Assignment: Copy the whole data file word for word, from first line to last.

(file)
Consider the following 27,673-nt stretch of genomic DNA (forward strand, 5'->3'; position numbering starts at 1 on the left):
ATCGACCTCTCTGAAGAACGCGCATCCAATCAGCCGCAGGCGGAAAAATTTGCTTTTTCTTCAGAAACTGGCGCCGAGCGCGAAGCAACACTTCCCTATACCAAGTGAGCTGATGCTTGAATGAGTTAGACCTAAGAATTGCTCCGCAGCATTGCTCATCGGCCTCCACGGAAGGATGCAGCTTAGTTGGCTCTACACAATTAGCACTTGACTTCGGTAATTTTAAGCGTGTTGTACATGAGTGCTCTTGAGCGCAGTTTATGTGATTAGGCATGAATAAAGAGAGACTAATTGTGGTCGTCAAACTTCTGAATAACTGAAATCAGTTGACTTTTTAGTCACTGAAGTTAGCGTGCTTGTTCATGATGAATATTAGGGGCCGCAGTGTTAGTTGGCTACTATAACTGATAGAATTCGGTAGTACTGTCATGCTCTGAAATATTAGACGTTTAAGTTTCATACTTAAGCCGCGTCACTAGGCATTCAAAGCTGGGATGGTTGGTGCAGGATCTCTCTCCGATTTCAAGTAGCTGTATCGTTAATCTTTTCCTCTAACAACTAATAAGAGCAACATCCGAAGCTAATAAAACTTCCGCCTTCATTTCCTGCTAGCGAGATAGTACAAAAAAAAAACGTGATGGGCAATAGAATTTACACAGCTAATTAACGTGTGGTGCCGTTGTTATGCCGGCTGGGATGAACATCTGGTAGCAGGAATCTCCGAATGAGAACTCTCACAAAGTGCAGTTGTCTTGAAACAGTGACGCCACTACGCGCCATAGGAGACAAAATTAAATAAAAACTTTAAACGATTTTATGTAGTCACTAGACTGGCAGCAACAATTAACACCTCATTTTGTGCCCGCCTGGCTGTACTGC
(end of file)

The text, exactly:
Consider the following 27,673-nt stretch of genomic DNA (forward strand, 5'->3'; position numbering starts at 1 on the left):
ATCGACCTCTCTGAAGAACGCGCATCCAATCAGCCGCAGGCGGAAAAATTTGCTTTTTCTTCAGAAACTGGCGCCGAGCGCGAAGCAACACTTCCCTATACCAAGTGAGCTGATGCTTGAATGAGTTAGACCTAAGAATTGCTCCGCAGCATTGCTCATCGGCCTCCACGGAAGGATGCAGCTTAGTTGGCTCTACACAATTAGCACTTGACTTCGGTAATTTTAAGCGTGTTGTACATGAGTGCTCTTGAGCGCAGTTTATGTGATTAGGCATGAATAAAGAGAGACTAATTGTGGTCGTCAAACTTCTGAATAACTGAAATCAGTTGACTTTTTAGTCACTGAAGTTAGCGTGCTTGTTCATGATGAATATTAGGGGCCGCAGTGTTAGTTGGCTACTATAACTGATAGAATTCGGTAGTACTGTCATGCTCTGAAATATTAGACGTTTAAGTTTCATACTTAAGCCGCGTCACTAGGCATTCAAAGCTGGGATGGTTGGTGCAGGATCTCTCTCCGATTTCAAGTAGCTGTATCGTTAATCTTTTCCTCTAACAACTAATAAGAGCAACATCCGAAGCTAATAAAACTTCCGCCTTCATTTCCTGCTAGCGAGATAGTACAAAAAAAAAACGTGATGGGCAATAGAATTTACACAGCTAATTAACGTGTGGTGCCGTTGTTATGCCGGCTGGGATGAACATCTGGTAGCAGGAATCTCCGAATGAGAACTCTCACAAAGTGCAGTTGTCTTGAAACAGTGACGCCACTACGCGCCATAGGAGACAAAATTAAATAAAAACTTTAAACGATTTTATGTAGTCACTAGACTGGCAGCAACAATTAACACCTCATTTTGTGCCCGCCTGGCTGTACTGC